AUKUS settlement reveals Australia being unrealistic about China ties
Published: Jun 12, 2022 11:10 PM


Australian Prime Minister Anthony Albanese announced on Saturday a $583 million settlement, which is "fair and equitable," over a controversial decision last year to scrap the French submarine deal, an apparent move to repair the rift between the two countries.  

Essentially, the large payment, which is nearly enough to afford a Kilo-class or Type 209 submarine, is a result of the US effort to advance the AUKUS alliance and shows that Australia has completely abandoned this military cooperation with France. Albanese is following the footsteps of his predecessor in this regard, that is, to strengthen military ties with the US and UK. 

Albanese claimed that given the "gravity of the challenges" that Australia and France face both in the region and globally, it is essential that both countries once again "unite to defend our shared principles and interests." The statement reflects that the new Australian government is still under the manipulation of the US and sees China as a threat and a major adversary. 

According to Song Zhongping, a Chinese military expert and TV commentator, Australia's unshakable consideration of China as an important imaginary enemy is rooted in the US' control of the AUKUS alliance and Australia's position in the US' blueprint as the backbone of its Indo-Pacific strategy. 

In addition, there are so-called common values and ideologies between the US and Australia, let alone Australia's ambition to become a global power through the US that makes it difficult to properly position itself. The result is a wrong estimation of China-Australia relations, which is based on the premise of the relationship between Australia and the US. 

A healthy China-Australia relationship must be independent of any other bilateral relations, must transcend ideology or values, and develop a broad consensus on many issues. However, despite Canberra's previous olive branch which Australian Trade Minister Don Farrell extended to Beijing to restore trade ties, remarks by Australian Deputy Prime Minister and Defense Minister Richard Marles sent bleak signals.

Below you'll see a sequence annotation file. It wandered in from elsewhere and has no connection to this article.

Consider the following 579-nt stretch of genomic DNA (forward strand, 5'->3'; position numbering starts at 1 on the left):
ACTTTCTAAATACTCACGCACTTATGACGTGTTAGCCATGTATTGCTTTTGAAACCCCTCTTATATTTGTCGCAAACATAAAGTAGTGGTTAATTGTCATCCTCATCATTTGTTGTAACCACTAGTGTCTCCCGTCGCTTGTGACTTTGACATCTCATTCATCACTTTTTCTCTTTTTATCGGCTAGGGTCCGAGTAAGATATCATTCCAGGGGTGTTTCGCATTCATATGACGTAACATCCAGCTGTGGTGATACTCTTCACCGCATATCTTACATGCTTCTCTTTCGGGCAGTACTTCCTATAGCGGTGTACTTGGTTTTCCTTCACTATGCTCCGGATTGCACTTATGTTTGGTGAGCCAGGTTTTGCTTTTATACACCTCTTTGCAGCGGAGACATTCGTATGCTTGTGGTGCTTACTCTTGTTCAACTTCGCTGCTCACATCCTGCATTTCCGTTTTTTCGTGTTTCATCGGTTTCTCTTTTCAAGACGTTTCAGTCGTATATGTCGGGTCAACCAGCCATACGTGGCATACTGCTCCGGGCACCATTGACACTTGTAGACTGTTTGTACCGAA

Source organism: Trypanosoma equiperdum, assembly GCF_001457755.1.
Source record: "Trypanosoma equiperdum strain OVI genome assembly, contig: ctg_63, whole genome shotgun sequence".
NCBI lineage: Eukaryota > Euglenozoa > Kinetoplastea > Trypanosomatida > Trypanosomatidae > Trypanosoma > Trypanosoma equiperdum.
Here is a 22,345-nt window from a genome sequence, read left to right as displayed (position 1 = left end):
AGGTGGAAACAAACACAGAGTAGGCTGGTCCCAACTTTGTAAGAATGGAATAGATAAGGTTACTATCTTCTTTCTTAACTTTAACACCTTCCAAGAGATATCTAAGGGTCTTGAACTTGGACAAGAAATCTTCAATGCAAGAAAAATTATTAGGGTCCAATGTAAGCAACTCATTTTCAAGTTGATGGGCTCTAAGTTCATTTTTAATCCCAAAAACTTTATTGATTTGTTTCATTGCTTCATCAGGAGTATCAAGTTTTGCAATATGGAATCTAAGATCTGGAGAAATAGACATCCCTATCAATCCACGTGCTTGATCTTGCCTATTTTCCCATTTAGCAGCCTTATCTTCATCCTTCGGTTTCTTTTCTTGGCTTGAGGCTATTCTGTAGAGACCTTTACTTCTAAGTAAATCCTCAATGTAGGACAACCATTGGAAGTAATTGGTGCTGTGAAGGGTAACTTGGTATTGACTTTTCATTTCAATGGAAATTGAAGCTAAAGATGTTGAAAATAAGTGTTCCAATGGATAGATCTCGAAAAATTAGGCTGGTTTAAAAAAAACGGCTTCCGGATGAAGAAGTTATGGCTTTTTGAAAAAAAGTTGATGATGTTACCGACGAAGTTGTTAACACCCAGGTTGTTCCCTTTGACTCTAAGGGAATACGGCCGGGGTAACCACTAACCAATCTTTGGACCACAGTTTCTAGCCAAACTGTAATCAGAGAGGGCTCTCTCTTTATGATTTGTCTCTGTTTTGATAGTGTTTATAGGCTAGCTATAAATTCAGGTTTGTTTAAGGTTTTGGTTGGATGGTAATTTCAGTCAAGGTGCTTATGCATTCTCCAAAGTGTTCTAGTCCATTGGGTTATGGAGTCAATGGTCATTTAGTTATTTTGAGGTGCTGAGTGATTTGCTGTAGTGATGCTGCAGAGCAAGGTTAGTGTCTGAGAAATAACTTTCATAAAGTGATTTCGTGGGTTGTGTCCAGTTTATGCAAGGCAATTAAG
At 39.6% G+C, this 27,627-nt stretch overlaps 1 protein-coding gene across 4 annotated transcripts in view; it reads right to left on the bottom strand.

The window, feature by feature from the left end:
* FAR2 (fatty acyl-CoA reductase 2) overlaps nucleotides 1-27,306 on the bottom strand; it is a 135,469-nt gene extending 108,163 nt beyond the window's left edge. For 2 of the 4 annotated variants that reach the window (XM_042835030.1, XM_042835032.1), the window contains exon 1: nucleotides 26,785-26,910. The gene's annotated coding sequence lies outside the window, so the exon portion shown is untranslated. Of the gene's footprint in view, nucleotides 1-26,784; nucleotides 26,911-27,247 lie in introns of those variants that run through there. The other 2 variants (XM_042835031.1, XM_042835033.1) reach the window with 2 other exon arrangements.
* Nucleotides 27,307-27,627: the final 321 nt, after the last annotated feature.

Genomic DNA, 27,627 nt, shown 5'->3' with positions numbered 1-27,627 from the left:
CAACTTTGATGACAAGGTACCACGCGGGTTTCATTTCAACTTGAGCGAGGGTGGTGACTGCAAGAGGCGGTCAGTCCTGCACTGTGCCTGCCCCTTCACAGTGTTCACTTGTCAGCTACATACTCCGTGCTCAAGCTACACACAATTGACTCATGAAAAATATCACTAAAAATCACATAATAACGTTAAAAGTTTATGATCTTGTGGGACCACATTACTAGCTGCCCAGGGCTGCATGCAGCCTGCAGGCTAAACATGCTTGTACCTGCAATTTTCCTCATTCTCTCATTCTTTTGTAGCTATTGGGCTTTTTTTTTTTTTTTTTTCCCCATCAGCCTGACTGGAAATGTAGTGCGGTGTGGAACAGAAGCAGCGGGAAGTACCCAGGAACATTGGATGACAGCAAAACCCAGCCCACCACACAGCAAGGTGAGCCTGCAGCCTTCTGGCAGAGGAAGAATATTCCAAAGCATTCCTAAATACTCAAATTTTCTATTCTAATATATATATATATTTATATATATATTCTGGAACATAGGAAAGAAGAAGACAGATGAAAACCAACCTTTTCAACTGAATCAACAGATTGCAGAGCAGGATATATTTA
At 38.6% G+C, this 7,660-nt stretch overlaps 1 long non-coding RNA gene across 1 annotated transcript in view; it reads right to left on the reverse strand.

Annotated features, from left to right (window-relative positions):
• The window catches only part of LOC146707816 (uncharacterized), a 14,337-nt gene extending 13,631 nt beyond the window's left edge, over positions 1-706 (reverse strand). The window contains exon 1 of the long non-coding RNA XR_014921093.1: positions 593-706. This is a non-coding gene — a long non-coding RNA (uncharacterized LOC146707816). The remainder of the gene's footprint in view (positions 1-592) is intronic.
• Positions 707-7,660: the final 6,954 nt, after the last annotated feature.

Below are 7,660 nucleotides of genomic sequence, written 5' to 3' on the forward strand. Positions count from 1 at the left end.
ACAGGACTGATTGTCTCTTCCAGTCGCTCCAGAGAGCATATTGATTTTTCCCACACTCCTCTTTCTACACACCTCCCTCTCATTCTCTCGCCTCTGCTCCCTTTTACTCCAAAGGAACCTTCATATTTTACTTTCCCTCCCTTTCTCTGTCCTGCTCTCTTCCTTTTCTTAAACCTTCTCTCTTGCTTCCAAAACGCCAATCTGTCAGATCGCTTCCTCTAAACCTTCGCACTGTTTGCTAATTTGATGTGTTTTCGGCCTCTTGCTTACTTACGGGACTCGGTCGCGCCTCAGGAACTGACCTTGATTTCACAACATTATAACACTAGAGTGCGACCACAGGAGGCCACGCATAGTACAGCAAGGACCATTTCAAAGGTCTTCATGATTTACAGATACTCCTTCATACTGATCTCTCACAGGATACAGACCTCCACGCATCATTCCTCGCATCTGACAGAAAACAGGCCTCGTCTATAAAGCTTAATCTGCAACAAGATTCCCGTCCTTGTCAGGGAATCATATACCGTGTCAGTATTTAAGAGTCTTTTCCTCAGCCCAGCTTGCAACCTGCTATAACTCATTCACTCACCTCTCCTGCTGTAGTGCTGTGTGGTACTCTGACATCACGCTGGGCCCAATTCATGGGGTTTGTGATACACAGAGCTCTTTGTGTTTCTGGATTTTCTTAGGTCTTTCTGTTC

In a speech at the Shangri-La Dialogue in Singapore on Saturday, Marles emphasized the country's support for "regional security and stability based on rules," claiming that Australia does not question the right of any country to modernize their military capabilities consistent with their interests and resources, but "large-scale military build-ups must be transparent." 

According to Song, this reflects that Australia is unrealistic and not objective in dealing with China-Australia relations. Canberra is still taking the US view of international security and order to lecture China. 

The US is determined to use Australia as a frontline country to achieve the forward movement of US military power by promoting the Pacific Deterrence Initiative, in spite of the alleged cooperation with allies to protect common interests. But how is it possible for a country which has turned its back on countries like Ukraine, Afghanistan and Syria to value the interest of its allies like Australia? 

Marles affirmed in Singapore that there will be no cuts to Australian defense spending. The Albanese government has committed to spending 2 percent of GDP on defense, of which AUKUS will be central. 

Of course, behind this large spending on defense is pressure from the US, since a huge amount of the Australian expenditure will be used to purchase American weapons and equipment, Song said. Canberra needs to think carefully about who benefits most from the China and Russia threat theory that the US hypes. It is not that Australia is really threatened by the two countries, but the US arms dealers are beyond happy as a large amount of dollars flow into their pockets.